All that to say, if you ask him what time it is he responds with 'when?' Just accept they've got a super accurate clock (don't call it a watch :)

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Boffin

Re: Serious question @Stratman

You just *know* it's right.

More seriously, you know (or can measure) the tolerance of every component and thus can calculate the possible range of the total error.

In some cases this can even tell you the direction of the error - for example, car speedometers are (supposed to be) designed so they don't read lower than the actual speed. This does of course mean they nearly always read higher than the real speed.

The other way to tell is to build several and compare them, which was how it used to be done. That doesn't really work for very high accuracy clocks though because you have to wait too long before you see them diverge by a measurable amount.

(As opposed to other instantaneous physical quantity measurements, where it doesn't take too long to check.)

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Re: Serious question @Stratman

Interestingly, do you know why car speedometers have variance in them? It's pretty cool, that variance is built in so that if the OEM tires on the vehicle are within 20% either way of their recommended inflation pressure range, or you buy aftermarket tires within that threshold the speedometer will still read within MPH of the actual speed traveled. I believe it has been that way in the US since 1937, which is when Pontiac began offering an easy to change speedometer gearing assembly inside the instrument instead of the transmission. The wide variety of tires at the time, with terrible standards compliance, meant speedometers were either somewhat useless, or completely useless.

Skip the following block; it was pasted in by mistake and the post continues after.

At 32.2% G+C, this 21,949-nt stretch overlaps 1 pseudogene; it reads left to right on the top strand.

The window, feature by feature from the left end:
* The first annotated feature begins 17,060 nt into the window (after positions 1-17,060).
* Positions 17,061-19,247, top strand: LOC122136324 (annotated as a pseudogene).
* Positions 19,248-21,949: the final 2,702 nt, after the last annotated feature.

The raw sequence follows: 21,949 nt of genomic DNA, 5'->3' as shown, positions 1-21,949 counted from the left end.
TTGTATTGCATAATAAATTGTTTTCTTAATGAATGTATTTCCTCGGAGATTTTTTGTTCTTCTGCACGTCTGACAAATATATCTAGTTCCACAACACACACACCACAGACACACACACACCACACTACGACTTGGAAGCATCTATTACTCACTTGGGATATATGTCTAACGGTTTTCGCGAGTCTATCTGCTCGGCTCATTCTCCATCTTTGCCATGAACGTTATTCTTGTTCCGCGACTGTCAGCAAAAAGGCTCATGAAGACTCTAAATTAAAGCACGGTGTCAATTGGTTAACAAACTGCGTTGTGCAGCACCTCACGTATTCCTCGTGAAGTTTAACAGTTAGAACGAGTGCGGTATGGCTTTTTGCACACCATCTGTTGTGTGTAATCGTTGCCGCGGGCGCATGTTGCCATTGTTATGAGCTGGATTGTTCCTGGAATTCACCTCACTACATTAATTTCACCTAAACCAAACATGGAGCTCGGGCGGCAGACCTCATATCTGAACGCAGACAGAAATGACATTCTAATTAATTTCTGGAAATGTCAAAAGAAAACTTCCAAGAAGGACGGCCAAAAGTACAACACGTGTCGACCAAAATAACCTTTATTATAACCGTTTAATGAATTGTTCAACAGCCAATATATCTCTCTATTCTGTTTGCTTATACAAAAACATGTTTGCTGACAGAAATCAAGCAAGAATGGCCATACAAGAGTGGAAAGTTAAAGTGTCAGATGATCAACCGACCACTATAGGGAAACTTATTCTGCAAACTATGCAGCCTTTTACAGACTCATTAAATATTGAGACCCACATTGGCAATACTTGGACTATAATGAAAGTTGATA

Modern cars assess speed through the transmission/transaxle, the same Hall Effect sensors that provide information to the ABS system with any difference being split down the middle. With the adoption of OBD and OBD II (in 1996 for most light and medium duty vehicles) the speed of your vehicle is more accurately displayed on your speedometer than on the speed cameras of police cars. From 1998 on all GM cars actually run long term accuracy checks and automatically compensate for a pretty wide variety of tire changes. The accuracy of those systems is extremely high and far, far to precise for low resolution instruments like an in dash speedometer. If you think the speedometer in your modern car is reading incorrectly it is far more likely that your comparison data source is incorrect, not your speedometer.

In reference to the original question, my initial answer is still valid. The details are summed up in a variety of peer reviewed papers dealing with calculating the transition of a component of the decay rate of the cesium element within a stabilized environment and extrapolating the long term accuracy of the clock based on that. Just like calculating you pulse based a 10 or 15 second count.

It's an enormously complex mathematic proof that deals more with operator selection theory and chemistry than with timekeeping. It's boring as shit and I'm firmly convinced that being surrounded by people who enjoy it is what makes our Vice Presidents all have that same kind of drunk, stabby look in their eyes.